MyMason's Case Studies

 Chimneys and Brickwork Case Studies

    Chimney Repair

    Chimney Repair, Articulated Boom

    Custom Scaffold, Chimney Repair

    Lower-Chimney's Removal, Wall Restructuring

    Chimney Flue Replacement

    Concrete Chimney Cap as per Building Code

    Chimney - Sloped Side, Repair

    Chimney - Wobbly Chimney

    Brick Pillar

    Brick Garage Pillar Repair

    Window's Lintel Installation

    Brick Sill Creates Wall Damage

    Brick-to-Stone Window Sill Replacement

    Brick Retaining Wall Rebuild

 Concrete Case Studies

    Broken Concrete Step

    Basement Window, Concrete Cut

    Basement Window, Concrete cut-out

    Concrete Walkway, Landing

    Concrete Stairs and Landing

    Concrete Stairs and Landing

    Concrete Countertop

 Stone Work Case Studies

    Stone Wall Rebuild

    Granite Resurfacing of Concrete Stairs

    Stone Step Rebuild

    Stone Stair Rebuild - in Winter

    Stone replaces Brick Door Sill

    Stone Retaining Wall Rebuild

    Dry-Stack Retaining Wall Rebuild

    Dry-Stack Stone Retaining Wall

    Flagstone Patio Rebuild, Expansion

    FlagStone Step Repair

    Stone Replacement

    New Interlocking Stone Walkway

    Re-setting Interlocking Walkway

    Tile Installation

 Algonquin College/MyMason Case Studies

    Cold Weather Masonry Rules

    Salt and Concrete Testing

    Concrete Curing Stress Tests

    Concrete and Rebar Stress Tests

 Parging Case Studies

    Parging, Cement Board

    Parging Examples & Techniques

 Fireplace Case Studies

    Fireplace Surround - Old Wood to New Wood Insert

    Fireplace Fire Brick Replacement

    Fireplace Surround - Natural Stone

    Electric, Natural Stone Fireplace

    Fireplace Hearth Replacement

    Stone Fireplace

    Cultured Stone Fireplace & New Framing

    Cultured Stone Fireplace Surround

    TV Mounted on Stone Fireplace

    Restructuring Fireplace: Wood to Gas

    Drywall to Stone Fireplace

    3-sided fireplace: Cultured Stone

    Fireplace Removal, Damper Removal


    Case Study: Cold Weather Masonry: The Facts

For your information, we provide information from various sources.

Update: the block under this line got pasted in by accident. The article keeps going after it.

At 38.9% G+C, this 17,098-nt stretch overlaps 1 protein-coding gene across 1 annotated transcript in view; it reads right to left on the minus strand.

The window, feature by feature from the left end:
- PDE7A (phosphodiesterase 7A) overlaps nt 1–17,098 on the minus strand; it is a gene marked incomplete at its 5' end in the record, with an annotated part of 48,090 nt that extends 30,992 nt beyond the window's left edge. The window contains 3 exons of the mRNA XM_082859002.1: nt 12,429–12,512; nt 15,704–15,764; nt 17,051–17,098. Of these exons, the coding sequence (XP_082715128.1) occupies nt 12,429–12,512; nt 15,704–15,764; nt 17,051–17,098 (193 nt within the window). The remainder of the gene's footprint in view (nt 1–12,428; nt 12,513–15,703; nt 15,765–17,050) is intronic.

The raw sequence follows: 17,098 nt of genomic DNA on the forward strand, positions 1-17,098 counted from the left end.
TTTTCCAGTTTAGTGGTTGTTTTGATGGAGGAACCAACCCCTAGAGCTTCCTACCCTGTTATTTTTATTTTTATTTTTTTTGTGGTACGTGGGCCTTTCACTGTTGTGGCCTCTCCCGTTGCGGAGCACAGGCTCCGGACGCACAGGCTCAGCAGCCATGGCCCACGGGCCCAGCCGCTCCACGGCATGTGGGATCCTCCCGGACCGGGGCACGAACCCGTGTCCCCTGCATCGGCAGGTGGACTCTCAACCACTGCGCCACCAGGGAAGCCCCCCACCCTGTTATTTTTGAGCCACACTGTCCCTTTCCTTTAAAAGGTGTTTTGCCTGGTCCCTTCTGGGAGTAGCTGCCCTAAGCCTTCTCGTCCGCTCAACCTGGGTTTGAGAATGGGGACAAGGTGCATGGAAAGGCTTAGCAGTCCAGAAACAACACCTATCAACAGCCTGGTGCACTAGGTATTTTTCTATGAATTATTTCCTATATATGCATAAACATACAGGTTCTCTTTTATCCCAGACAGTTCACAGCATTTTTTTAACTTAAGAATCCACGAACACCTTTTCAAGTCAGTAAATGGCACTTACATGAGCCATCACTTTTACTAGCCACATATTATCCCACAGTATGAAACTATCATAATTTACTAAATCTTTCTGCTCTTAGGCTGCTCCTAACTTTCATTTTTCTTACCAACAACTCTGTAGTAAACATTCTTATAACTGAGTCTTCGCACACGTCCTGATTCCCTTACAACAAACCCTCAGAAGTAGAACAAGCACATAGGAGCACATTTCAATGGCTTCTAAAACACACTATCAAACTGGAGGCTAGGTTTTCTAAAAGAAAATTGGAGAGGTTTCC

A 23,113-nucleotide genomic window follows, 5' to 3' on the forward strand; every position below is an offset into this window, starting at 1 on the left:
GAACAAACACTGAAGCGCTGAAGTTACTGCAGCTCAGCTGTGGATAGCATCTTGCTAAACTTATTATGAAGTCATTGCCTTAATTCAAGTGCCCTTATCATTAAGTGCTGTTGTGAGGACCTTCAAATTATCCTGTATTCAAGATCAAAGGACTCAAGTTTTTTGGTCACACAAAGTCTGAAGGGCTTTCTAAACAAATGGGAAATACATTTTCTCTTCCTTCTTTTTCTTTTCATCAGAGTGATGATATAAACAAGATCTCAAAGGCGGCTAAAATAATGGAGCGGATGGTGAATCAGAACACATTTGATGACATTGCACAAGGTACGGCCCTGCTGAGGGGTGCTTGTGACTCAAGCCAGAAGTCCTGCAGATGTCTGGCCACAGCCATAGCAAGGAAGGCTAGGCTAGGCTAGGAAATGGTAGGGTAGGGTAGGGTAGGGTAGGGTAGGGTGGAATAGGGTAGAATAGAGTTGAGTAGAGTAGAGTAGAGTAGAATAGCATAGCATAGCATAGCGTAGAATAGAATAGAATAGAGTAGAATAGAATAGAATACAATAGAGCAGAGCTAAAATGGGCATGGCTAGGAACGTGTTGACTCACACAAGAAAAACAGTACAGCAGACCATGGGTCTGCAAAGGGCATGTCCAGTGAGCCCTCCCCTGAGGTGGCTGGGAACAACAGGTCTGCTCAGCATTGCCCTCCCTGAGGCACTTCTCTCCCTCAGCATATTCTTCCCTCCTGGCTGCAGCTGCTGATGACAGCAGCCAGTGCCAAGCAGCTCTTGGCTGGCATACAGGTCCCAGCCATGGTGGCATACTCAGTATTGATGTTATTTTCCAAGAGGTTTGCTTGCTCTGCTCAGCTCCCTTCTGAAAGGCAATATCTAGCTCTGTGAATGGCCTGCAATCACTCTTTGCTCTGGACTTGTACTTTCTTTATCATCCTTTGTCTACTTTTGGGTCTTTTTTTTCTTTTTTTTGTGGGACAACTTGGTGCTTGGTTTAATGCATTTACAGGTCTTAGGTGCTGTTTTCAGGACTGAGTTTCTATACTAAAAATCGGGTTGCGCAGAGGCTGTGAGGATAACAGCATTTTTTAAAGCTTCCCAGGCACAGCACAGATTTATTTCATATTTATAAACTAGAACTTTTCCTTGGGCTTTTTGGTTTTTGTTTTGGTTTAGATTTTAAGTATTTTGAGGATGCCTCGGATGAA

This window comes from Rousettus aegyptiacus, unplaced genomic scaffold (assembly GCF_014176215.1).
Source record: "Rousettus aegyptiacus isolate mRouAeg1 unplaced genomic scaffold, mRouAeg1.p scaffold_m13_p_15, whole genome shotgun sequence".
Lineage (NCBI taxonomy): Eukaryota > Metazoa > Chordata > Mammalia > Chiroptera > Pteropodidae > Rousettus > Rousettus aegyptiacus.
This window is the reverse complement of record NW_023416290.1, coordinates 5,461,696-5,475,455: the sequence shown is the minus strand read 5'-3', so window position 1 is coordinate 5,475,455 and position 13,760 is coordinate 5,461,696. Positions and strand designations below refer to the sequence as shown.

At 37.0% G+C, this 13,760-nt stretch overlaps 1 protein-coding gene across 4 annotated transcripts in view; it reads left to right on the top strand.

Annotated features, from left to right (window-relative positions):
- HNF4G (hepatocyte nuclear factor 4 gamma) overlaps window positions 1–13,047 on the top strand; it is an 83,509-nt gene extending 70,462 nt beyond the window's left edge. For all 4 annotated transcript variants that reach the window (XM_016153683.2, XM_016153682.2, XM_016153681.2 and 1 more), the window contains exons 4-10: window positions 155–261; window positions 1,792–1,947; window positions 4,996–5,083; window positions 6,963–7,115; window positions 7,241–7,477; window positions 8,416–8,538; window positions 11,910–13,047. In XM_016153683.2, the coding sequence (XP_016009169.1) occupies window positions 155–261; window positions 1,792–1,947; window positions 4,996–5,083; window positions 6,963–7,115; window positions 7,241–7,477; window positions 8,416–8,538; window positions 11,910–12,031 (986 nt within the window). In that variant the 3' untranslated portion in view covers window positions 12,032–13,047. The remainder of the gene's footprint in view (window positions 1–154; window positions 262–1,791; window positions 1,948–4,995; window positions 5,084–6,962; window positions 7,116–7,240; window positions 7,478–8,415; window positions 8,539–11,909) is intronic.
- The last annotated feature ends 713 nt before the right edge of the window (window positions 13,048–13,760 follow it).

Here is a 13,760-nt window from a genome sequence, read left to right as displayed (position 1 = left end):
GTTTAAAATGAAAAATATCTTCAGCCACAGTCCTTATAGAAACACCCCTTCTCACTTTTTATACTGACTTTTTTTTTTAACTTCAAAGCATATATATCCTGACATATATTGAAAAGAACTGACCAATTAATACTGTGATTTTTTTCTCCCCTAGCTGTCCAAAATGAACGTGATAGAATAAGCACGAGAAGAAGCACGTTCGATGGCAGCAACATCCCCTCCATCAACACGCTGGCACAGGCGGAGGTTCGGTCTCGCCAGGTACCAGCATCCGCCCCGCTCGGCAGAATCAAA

The National Concrete Masonry Association

"Mortar and Grout Performance
Hydration and strength development in mortar and grout generally occurs at temperatures above 40 F (4.4 degrees Celcius) and only when sufficient water is available. However, masonry construction may proceed when temperatures are below 40oF (4.4 C) provided cold weather construction and protection requirements are followed as described by the Specification for Masonry Structures, ACI 530.1-02/ASCE 6-02/TMS 602-02. (Reported by the Masonry Standards Joint Committee, 2002.).

Mortars and grouts mixed at low temperatures have longer setting and hardening times, and lower early strength than those mixed at normal temperatures. However, mortars and grouts produced with heated materials exhibit performance characteristics identical to those produced during warm weather."

Maintain mortar temperature above freezing until used in masonry. Heat grout aggregates and mixing water to produce grout temperatures between 70 and 120 F (21.1 and 48.9 degrees Celcius). Maintain grout temperature above 70oF (21.1oC) at time of grout placement.

The purpose of an accelerating type of admixture is to hasten the hydration of the portland cement in mortar or grout. However, admixtures containing chlorides in excess of 0.2% chloride ions are not permitted to be used in mortar (ref. 3) due to corrosion of embedded metals and contribution to efflorescence. While specifically not addressed by the Specification, the use of chloride admixtures in grout is generally discouraged. Noncloride accelerators are available but they must be used in addition to cold weather procedures and not as a replacement for them. Antifreezes are not recommended for use in mortars and are prohibited for use in grouts.



For more information on masonry, techniques and accepted practices:

The Specification for Masonry Structures, ACI 530.1-02/ASCE 6-02/TMS 602-02.
(Reported by the Masonry Standards Joint Committee, 2002.).



The Holcim Cement and Concrete Company:
(which manufactures much of the bagged cement used in sites around Ottawa.)

"Masonry work can be done at temperatures below freezing provided the materials (including cement), and the resulting mortar from mixing the materials and the work area is above 5 degrees Celcius.

The masonry work area will need to be protected and heated (usually tarped in) to keep the masonry work above 5 degrees Celcius for a period of 24 hours at least.

If the masonry cement or mortar are below 5C then hydration of the cement does not occur and the mortar will be weaker and likely fail."














This page last modified: January 5 2010